I just suffered the abuse for years until I was old enough to fight back and stay away

3. Are you proud of who you are and is there any person/thing in particular that currently inspires you?

I am very happy with who I became and I will be happy with my future as well. My biggest inspiration is Rupaul.

4. What is some advice that you would give to others in the process of “coming out” and accepting him/herself?

Don’t let anyone stop you from being you. Rupaul say all the time ” If u can’t love yourself, how in the hell you gonna love someone else?” No matter what…… You cannot love or accept anyone before you love and accept yourself. I don’t care if your gay, bisexual, bi-curious, transgendered, transsexual…….you must be you and do not let anyone stop your shine. I been through abuse, bullying, suicide attempts and so much more and survived putting God first. You can do it to and prayer answers every question you have.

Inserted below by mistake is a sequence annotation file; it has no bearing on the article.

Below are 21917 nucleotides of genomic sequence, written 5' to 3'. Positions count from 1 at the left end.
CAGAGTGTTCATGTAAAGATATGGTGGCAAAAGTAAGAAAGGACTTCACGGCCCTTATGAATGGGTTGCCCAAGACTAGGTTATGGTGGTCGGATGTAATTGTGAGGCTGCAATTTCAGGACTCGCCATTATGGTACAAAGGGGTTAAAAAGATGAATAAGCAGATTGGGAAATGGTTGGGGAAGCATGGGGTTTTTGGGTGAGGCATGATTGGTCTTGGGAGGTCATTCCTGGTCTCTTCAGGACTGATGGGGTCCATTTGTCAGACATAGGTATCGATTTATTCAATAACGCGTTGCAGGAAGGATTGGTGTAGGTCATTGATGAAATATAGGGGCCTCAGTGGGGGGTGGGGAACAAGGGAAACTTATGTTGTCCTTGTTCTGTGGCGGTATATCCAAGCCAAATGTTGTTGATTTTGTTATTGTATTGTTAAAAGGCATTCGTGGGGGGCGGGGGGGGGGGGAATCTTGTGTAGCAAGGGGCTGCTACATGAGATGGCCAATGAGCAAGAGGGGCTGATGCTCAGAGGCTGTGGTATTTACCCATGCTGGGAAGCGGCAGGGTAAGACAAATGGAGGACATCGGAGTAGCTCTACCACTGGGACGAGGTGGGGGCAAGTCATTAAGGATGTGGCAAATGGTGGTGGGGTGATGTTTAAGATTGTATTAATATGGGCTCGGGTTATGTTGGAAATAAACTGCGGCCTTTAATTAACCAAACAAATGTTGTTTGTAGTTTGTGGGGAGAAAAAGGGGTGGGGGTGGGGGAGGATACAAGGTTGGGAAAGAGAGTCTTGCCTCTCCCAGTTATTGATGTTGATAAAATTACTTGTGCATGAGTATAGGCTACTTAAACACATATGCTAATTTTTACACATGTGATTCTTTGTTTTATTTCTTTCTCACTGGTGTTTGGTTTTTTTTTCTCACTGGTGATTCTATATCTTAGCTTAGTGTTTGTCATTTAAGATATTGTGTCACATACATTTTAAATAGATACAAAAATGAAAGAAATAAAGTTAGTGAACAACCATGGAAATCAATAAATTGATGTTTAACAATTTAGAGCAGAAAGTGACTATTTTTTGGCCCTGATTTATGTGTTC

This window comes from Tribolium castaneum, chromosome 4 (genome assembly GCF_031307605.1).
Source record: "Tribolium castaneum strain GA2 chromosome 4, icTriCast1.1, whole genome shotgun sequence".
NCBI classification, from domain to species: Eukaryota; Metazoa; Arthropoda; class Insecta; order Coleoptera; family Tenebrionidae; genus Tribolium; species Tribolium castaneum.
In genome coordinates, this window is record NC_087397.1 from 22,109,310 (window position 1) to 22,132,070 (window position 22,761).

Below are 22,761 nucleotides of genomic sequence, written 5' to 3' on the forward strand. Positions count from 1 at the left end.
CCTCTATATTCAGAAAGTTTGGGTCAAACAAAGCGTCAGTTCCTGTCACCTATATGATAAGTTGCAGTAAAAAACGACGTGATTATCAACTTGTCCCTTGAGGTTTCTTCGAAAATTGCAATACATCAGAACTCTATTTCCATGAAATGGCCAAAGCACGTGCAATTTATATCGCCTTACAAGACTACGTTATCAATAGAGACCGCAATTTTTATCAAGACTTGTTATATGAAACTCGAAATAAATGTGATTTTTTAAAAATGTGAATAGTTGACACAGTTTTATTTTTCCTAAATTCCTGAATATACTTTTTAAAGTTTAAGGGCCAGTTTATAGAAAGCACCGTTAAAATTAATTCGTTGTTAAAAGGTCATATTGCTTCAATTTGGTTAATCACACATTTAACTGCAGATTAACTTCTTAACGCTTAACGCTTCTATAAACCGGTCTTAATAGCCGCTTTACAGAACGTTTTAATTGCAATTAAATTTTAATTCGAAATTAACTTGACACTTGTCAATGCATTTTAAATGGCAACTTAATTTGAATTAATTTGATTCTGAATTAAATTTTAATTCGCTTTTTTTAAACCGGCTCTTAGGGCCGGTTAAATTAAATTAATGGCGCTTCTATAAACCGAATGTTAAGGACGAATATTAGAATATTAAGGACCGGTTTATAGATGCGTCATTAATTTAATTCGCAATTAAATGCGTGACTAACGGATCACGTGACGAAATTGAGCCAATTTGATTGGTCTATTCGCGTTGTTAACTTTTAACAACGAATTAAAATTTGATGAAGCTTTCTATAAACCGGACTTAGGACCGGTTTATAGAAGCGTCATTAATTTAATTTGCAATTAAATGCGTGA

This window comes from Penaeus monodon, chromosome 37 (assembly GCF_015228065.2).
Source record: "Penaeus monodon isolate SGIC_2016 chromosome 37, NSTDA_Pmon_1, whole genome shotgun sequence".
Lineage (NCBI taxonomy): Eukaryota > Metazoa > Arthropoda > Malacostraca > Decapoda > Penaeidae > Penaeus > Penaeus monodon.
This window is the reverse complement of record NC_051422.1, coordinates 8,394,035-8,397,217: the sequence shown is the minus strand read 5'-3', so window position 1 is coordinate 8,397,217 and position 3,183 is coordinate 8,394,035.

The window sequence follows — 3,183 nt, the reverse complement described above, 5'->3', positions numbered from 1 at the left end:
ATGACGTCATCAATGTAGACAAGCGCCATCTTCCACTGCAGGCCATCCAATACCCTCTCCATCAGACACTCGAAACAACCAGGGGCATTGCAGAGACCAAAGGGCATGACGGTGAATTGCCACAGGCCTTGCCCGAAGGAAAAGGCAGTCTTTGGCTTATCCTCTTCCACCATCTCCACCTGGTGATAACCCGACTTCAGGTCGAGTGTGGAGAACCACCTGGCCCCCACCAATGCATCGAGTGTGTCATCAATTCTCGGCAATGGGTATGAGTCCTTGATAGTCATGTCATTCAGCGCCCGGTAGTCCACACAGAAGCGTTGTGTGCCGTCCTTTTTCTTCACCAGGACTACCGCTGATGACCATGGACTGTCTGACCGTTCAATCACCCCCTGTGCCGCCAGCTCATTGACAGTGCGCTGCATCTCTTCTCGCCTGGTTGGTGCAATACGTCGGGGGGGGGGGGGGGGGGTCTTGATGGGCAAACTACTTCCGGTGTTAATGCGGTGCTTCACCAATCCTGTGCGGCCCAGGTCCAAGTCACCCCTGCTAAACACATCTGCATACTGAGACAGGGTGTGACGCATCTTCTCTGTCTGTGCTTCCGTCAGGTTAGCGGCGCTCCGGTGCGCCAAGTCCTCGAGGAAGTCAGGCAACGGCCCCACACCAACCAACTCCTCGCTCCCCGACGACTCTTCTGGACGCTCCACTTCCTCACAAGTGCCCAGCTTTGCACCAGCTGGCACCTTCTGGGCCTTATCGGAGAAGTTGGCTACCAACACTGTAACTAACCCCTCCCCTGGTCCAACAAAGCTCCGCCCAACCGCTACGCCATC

Interviewee 2: Keyana Smith

1. How do you identify yourself and when did you realize this?

I identify myself as a lesbian and I realized this when I didn’t like talking to boys or when they did not interest me. When I dated my current girlfriend and I felt comfortable with myself.

2. What was/is the hardest thing about your experience with identifying yourself and how do/did you cope with it?

This was when I was comfortable with myself but I knew my family wouldn’t like it, so I thought that I would take my life. I was thinking that I didn’t want to let my family down so I’d rather take my life before I do that.